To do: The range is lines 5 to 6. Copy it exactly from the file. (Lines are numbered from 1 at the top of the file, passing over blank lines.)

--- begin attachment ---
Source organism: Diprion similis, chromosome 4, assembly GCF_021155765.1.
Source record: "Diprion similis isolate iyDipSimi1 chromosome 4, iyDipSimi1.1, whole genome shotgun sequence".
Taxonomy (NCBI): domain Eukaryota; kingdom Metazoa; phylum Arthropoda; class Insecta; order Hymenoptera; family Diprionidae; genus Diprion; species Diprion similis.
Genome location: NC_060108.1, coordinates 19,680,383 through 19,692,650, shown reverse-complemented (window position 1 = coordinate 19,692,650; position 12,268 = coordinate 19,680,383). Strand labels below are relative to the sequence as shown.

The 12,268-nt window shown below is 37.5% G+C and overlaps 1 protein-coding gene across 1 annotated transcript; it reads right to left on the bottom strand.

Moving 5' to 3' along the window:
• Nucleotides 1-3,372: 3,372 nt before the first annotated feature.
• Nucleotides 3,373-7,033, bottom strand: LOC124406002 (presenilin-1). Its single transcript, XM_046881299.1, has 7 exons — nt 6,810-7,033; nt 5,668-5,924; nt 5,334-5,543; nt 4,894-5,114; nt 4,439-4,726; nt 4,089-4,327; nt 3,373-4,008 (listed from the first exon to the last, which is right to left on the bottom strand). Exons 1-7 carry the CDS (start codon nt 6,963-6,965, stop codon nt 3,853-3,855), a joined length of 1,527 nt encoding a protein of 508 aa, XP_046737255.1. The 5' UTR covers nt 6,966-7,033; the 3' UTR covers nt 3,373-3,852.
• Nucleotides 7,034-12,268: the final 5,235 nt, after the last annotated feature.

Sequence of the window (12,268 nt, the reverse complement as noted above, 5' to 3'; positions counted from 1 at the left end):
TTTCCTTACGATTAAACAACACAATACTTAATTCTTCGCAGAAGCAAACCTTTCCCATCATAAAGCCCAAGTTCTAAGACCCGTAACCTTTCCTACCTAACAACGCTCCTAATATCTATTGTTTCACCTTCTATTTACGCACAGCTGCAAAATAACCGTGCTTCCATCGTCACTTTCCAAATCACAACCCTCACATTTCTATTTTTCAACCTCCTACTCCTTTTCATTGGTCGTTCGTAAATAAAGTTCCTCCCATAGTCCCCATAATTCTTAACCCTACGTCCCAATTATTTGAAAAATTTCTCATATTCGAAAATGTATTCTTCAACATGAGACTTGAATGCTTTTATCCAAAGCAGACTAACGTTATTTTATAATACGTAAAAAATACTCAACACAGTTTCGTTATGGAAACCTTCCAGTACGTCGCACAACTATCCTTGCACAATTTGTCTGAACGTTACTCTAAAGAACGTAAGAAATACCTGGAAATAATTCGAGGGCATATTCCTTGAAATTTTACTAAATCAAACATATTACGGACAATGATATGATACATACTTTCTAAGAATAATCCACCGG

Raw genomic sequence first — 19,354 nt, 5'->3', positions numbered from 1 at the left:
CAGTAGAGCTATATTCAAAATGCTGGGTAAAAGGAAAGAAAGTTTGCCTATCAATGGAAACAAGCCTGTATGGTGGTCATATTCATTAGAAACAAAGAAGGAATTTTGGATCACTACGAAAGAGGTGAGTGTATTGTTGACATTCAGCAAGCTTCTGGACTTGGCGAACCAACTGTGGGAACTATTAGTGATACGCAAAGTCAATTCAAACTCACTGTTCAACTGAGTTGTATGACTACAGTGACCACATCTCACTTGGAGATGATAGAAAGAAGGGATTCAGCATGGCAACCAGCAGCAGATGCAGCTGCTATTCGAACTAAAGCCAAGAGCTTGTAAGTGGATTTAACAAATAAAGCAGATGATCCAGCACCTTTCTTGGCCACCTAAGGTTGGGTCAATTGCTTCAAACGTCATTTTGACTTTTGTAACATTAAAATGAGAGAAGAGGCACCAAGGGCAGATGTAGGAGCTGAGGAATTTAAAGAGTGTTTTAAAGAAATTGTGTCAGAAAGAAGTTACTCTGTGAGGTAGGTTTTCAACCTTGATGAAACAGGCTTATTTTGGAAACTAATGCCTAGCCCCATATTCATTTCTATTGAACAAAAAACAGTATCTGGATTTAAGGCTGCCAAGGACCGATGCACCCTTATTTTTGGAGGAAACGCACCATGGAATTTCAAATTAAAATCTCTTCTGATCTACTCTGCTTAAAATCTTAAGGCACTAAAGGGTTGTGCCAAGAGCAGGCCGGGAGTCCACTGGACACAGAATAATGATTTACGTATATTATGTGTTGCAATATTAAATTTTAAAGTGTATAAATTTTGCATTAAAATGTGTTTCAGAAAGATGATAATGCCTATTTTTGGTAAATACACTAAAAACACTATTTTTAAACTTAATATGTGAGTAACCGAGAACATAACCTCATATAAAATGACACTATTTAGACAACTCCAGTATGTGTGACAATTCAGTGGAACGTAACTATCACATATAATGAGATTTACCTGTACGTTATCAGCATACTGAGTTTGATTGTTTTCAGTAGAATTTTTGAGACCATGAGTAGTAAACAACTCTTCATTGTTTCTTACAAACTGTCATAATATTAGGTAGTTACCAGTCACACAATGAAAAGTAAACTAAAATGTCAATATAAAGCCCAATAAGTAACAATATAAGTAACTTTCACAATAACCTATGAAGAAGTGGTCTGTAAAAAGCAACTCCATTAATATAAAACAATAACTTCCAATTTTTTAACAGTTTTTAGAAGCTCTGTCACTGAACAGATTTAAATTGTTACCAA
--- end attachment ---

The 12,268-nt window shown below is 37.5% G+C and overlaps 1 protein-coding gene across 1 annotated transcript; it reads right to left on the bottom strand.

Moving 5' to 3' along the window: